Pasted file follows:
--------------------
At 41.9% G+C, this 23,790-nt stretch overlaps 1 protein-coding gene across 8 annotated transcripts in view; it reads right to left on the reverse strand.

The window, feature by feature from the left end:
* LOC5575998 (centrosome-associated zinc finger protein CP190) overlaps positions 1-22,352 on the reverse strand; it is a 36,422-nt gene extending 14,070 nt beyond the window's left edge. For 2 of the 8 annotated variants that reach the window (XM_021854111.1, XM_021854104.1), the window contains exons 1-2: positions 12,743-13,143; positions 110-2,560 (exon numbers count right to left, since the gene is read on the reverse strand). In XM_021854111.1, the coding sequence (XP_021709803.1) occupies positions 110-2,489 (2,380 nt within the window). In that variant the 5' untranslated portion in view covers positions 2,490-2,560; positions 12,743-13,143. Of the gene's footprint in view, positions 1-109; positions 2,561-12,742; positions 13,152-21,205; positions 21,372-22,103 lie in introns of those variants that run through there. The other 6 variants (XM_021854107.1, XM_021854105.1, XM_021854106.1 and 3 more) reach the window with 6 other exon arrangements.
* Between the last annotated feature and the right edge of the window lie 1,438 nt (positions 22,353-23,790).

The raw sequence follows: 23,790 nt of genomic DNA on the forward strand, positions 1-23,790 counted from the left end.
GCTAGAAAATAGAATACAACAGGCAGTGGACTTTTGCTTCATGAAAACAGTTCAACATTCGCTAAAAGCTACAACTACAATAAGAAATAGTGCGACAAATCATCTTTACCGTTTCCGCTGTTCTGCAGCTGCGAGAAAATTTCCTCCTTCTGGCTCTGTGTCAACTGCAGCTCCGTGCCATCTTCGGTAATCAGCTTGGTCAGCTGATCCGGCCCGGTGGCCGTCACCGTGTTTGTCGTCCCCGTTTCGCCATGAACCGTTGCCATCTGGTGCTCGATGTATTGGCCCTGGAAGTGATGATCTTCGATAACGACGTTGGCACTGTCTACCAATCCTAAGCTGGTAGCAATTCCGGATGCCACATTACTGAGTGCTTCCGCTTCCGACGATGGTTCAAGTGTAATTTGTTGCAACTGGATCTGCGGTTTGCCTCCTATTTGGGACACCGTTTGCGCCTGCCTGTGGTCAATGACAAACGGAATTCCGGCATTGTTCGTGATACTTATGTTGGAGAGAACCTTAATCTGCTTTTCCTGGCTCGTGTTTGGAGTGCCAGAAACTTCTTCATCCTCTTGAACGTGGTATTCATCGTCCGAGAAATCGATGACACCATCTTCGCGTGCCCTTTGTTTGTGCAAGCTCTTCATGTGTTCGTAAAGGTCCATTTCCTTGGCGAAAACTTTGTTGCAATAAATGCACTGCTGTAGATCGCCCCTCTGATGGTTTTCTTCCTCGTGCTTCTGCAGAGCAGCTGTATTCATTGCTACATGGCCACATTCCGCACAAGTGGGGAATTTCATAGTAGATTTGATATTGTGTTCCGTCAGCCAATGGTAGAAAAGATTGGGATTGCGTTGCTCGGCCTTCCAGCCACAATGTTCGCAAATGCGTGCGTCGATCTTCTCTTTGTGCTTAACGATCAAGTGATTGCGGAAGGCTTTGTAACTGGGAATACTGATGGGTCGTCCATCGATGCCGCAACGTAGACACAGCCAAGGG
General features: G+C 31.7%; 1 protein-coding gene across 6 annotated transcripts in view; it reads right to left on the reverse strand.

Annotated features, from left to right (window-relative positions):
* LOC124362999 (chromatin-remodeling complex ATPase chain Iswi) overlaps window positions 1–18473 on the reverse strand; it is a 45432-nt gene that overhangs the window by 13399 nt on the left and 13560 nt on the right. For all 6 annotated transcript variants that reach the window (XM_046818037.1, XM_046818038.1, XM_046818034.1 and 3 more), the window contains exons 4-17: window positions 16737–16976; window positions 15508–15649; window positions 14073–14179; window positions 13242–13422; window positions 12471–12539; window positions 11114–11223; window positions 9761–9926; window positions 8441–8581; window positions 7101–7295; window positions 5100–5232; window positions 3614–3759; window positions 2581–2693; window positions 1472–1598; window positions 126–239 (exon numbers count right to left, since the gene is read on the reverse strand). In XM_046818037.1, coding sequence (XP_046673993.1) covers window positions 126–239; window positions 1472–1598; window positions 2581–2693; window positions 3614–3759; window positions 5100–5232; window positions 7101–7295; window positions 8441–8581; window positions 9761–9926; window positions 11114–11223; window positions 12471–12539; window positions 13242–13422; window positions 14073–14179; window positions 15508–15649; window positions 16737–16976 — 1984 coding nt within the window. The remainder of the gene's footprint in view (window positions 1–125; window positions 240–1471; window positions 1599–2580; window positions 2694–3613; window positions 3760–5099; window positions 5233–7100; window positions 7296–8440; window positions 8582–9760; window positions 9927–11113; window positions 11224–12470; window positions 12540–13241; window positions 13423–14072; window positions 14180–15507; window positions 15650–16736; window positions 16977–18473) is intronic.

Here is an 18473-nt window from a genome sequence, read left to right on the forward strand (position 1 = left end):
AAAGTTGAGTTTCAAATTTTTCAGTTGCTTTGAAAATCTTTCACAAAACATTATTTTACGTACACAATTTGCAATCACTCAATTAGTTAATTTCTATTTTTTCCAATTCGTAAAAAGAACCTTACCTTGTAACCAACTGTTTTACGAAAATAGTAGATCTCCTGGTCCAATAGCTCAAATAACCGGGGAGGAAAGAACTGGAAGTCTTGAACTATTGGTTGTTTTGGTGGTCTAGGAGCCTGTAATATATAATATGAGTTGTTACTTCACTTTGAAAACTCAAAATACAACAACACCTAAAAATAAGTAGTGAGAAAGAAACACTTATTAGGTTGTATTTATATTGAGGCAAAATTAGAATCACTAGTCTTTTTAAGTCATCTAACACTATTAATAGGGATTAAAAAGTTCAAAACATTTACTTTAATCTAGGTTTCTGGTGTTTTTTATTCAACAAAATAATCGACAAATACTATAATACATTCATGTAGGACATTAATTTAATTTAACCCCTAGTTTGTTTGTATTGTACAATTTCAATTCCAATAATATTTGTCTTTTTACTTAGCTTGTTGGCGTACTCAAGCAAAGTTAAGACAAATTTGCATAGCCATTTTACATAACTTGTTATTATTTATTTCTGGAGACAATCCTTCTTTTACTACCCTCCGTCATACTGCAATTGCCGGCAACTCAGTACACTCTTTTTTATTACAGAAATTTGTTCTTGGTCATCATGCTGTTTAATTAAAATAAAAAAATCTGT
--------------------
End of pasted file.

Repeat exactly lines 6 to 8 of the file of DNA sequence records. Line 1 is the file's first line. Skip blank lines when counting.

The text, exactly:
GCTAGAAAATAGAATACAACAGGCAGTGGACTTTTGCTTCATGAAAACAGTTCAACATTCGCTAAAAGCTACAACTACAATAAGAAATAGTGCGACAAATCATCTTTACCGTTTCCGCTGTTCTGCAGCTGCGAGAAAATTTCCTCCTTCTGGCTCTGTGTCAACTGCAGCTCCGTGCCATCTTCGGTAATCAGCTTGGTCAGCTGATCCGGCCCGGTGGCCGTCACCGTGTTTGTCGTCCCCGTTTCGCCATGAACCGTTGCCATCTGGTGCTCGATGTATTGGCCCTGGAAGTGATGATCTTCGATAACGACGTTGGCACTGTCTACCAATCCTAAGCTGGTAGCAATTCCGGATGCCACATTACTGAGTGCTTCCGCTTCCGACGATGGTTCAAGTGTAATTTGTTGCAACTGGATCTGCGGTTTGCCTCCTATTTGGGACACCGTTTGCGCCTGCCTGTGGTCAATGACAAACGGAATTCCGGCATTGTTCGTGATACTTATGTTGGAGAGAACCTTAATCTGCTTTTCCTGGCTCGTGTTTGGAGTGCCAGAAACTTCTTCATCCTCTTGAACGTGGTATTCATCGTCCGAGAAATCGATGACACCATCTTCGCGTGCCCTTTGTTTGTGCAAGCTCTTCATGTGTTCGTAAAGGTCCATTTCCTTGGCGAAAACTTTGTTGCAATAAATGCACTGCTGTAGATCGCCCCTCTGATGGTTTTCTTCCTCGTGCTTCTGCAGAGCAGCTGTATTCATTGCTACATGGCCACATTCCGCACAAGTGGGGAATTTCATAGTAGATTTGATATTGTGTTCCGTCAGCCAATGGTAGAAAAGATTGGGATTGCGTTGCTCGGCCTTCCAGCCACAATGTTCGCAAATGCGTGCGTCGATCTTCTCTTTGTGCTTAACGATCAAGTGATTGCGGAAGGCTTTGTAACTGGGAATACTGATGGGTCGTCCATCGATGCCGCAACGTAGACACAGCCAAGGG
General features: G+C 31.7%; 1 protein-coding gene across 6 annotated transcripts in view; it reads right to left on the reverse strand.

Annotated features, from left to right (window-relative positions):